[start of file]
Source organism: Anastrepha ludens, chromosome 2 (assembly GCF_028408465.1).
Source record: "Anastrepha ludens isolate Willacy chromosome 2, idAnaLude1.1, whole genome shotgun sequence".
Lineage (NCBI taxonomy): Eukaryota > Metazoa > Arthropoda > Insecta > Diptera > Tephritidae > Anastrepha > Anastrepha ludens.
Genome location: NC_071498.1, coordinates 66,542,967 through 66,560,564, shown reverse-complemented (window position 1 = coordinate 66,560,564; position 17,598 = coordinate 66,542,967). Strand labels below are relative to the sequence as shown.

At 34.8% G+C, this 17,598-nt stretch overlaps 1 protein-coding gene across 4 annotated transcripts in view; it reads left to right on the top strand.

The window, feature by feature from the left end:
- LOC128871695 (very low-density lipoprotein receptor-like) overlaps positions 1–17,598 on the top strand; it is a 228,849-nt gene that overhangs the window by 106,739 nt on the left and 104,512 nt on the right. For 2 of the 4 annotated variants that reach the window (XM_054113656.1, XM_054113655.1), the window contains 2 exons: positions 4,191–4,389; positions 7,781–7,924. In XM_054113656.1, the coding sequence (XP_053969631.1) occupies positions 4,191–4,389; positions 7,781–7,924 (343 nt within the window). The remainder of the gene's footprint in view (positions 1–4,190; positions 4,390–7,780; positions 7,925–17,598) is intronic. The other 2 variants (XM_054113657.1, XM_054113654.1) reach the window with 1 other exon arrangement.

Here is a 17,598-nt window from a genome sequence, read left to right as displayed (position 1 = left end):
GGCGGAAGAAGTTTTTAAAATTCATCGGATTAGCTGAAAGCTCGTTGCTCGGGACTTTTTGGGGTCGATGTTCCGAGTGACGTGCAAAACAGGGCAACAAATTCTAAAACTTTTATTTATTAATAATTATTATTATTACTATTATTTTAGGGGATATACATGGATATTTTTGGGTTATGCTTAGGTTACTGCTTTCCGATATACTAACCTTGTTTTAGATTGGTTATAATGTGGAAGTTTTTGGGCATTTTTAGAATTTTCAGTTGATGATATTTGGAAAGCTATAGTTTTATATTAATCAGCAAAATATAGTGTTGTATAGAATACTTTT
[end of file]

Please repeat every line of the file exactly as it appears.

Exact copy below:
Source organism: Anastrepha ludens, chromosome 2 (assembly GCF_028408465.1).
Source record: "Anastrepha ludens isolate Willacy chromosome 2, idAnaLude1.1, whole genome shotgun sequence".
Lineage (NCBI taxonomy): Eukaryota > Metazoa > Arthropoda > Insecta > Diptera > Tephritidae > Anastrepha > Anastrepha ludens.
Genome location: NC_071498.1, coordinates 66,542,967 through 66,560,564, shown reverse-complemented (window position 1 = coordinate 66,560,564; position 17,598 = coordinate 66,542,967). Strand labels below are relative to the sequence as shown.

At 34.8% G+C, this 17,598-nt stretch overlaps 1 protein-coding gene across 4 annotated transcripts in view; it reads left to right on the top strand.

The window, feature by feature from the left end:
- LOC128871695 (very low-density lipoprotein receptor-like) overlaps positions 1–17,598 on the top strand; it is a 228,849-nt gene that overhangs the window by 106,739 nt on the left and 104,512 nt on the right. For 2 of the 4 annotated variants that reach the window (XM_054113656.1, XM_054113655.1), the window contains 2 exons: positions 4,191–4,389; positions 7,781–7,924. In XM_054113656.1, the coding sequence (XP_053969631.1) occupies positions 4,191–4,389; positions 7,781–7,924 (343 nt within the window). The remainder of the gene's footprint in view (positions 1–4,190; positions 4,390–7,780; positions 7,925–17,598) is intronic. The other 2 variants (XM_054113657.1, XM_054113654.1) reach the window with 1 other exon arrangement.

Here is a 17,598-nt window from a genome sequence, read left to right as displayed (position 1 = left end):
GGCGGAAGAAGTTTTTAAAATTCATCGGATTAGCTGAAAGCTCGTTGCTCGGGACTTTTTGGGGTCGATGTTCCGAGTGACGTGCAAAACAGGGCAACAAATTCTAAAACTTTTATTTATTAATAATTATTATTATTACTATTATTTTAGGGGATATACATGGATATTTTTGGGTTATGCTTAGGTTACTGCTTTCCGATATACTAACCTTGTTTTAGATTGGTTATAATGTGGAAGTTTTTGGGCATTTTTAGAATTTTCAGTTGATGATATTTGGAAAGCTATAGTTTTATATTAATCAGCAAAATATAGTGTTGTATAGAATACTTTT